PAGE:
YEAS! Welcome to Amuse Bouche’s first DIY Post! We are going to be calling these crafts-mcgee posts, simply because we can. God bless crafty America!
Right when Dad and I moved into our first apartment together, WAYYY back in May of 2008, we had a gigantic ikea mirror and a blow up mattress. Scratch that. We BORROWED a blow up mattress from Jen. We had a giant mirror, that was it. In college I rented a furnished place, and there were a few reasons we didn’t accumulate much from Brian when he moved.
1) He lived in a frat house. So. NFW. (that’s short for No Effin Way, it’s something Dad’s Dad says, and I like it.)
2) We drove his stuff from Los Angeles to Chicago, so if it didn’t fit in a 4 door audi, it wasn’t comin’.
3) Did I mention Dad lived in a frat house? Yuck.
So all that added up to 1 salvaged mirror, 2 guitars, and a quilt from my grandmother. That’s enough to furnish a place, right?
Needless to say, with the very generous help of our parents buying us essential pieces, we also had to be pretty crafts-mcgee to make our place the way I dreamed our first nest would be.
Two of the things we were able to crafts-mcgee were his sister’s old coffee table and side table, which we tiled to give them some new life. The bones of the tables were in great shape when we got them from Lauren, but had been gently loved and had some rings and knicks on top.
This craft took a Saturday- including the time it took to buy the materials, with lots of down time in between. I’d say a total amount of 1 hours work, with a few days of “drying.”
Ready, Set, Re-tile!
What you’ll need:
1 x 1 inch mesh backed tile of your choice. (meshed back is easier than single tile, and we used the ones that had an adhesive already on the back of the tile, if not, you’ll also need adhesive)
tape (paint tape)
xacto knife or scissors
grout (we used a colored grout from Home Depot which matched our tiles)
grout float (one of those bench scraper looking things)
Ok first things first, sand the portion of your table that youre looking tile. Then tape off the area to try and prevent from getting grout all over the parts of your table you aren’t interested in grouting.
Measure out with your tiles exactly what will fit in the area. This is where the mesh back comes in really handy. If you use mesh-backed tile, you can simply cut the mesh where you want to stop the tile. Typically, the 1 x 1 mesh back tile comes in 1 foot x 1 foot sheets.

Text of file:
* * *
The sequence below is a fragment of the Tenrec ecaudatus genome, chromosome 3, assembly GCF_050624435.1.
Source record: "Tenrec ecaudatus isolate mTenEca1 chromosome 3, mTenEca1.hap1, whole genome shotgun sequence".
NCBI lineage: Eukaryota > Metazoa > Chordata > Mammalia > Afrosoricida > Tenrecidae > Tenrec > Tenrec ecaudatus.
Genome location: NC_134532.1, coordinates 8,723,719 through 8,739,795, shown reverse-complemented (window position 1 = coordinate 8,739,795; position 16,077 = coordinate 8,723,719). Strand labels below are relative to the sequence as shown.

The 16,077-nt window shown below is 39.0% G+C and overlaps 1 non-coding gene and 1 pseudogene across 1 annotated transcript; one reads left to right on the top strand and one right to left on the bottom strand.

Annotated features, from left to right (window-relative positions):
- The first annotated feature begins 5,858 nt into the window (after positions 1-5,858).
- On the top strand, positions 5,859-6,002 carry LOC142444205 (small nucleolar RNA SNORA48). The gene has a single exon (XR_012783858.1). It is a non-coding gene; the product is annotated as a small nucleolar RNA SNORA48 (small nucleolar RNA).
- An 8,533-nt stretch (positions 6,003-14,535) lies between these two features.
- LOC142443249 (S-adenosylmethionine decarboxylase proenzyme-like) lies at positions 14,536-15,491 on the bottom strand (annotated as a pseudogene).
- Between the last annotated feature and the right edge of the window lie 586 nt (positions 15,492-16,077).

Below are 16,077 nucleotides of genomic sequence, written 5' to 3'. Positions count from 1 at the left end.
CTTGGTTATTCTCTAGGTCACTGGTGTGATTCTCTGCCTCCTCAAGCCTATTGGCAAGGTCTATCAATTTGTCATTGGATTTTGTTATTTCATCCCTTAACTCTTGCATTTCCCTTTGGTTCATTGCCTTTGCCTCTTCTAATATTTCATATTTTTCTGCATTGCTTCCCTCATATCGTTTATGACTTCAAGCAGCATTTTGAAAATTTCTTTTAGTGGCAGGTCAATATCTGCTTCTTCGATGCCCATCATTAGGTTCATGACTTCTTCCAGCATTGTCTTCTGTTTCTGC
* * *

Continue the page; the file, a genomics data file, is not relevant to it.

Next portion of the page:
Remove the backing, and carefully place the tile on the designated area, starting in the corner to keep level. Once all of your tiles have been placed on the table and firmly pressed to secure the adhesive, it’s time to grout.
Follow the grout making instruction on the back of the package. You can buy bagged grout and make it with water in a bucket, or you can buy it in the bucket already, and just add water.
Taking the grout float, and working quickly, at a 45-degree angle, spread the material in sweeping motions, pressing it into the joints to fill them completely. Then, at a 90-degree angle in the opposite direction, sweep it diagonally across the tiles to remove any excess grout.
After a few minutes, take a damp sponge and wipe the excess grout off the tile. Once the grout has hardened, it should look like there is a haze over the tile, that’s okay, as long as it isn’t excess clumpage. (It’s a technical term)
With a damp tile, after 3 hours, wipe the tile down.
Now comes the hard part. You need to wait for 3 DAYS before sealing the grout. We purchased a spray sealer, but really anything will do. In the interim between grouting and sealing, do not use the table. Grout is porous and will absorb any liquid that gets on the surface.
The sealer should take about 24 hours to dry, and then you have yourself some nice, brand new lookin’ tables!
I hope this gives you some inspiration to take something old and make it new again!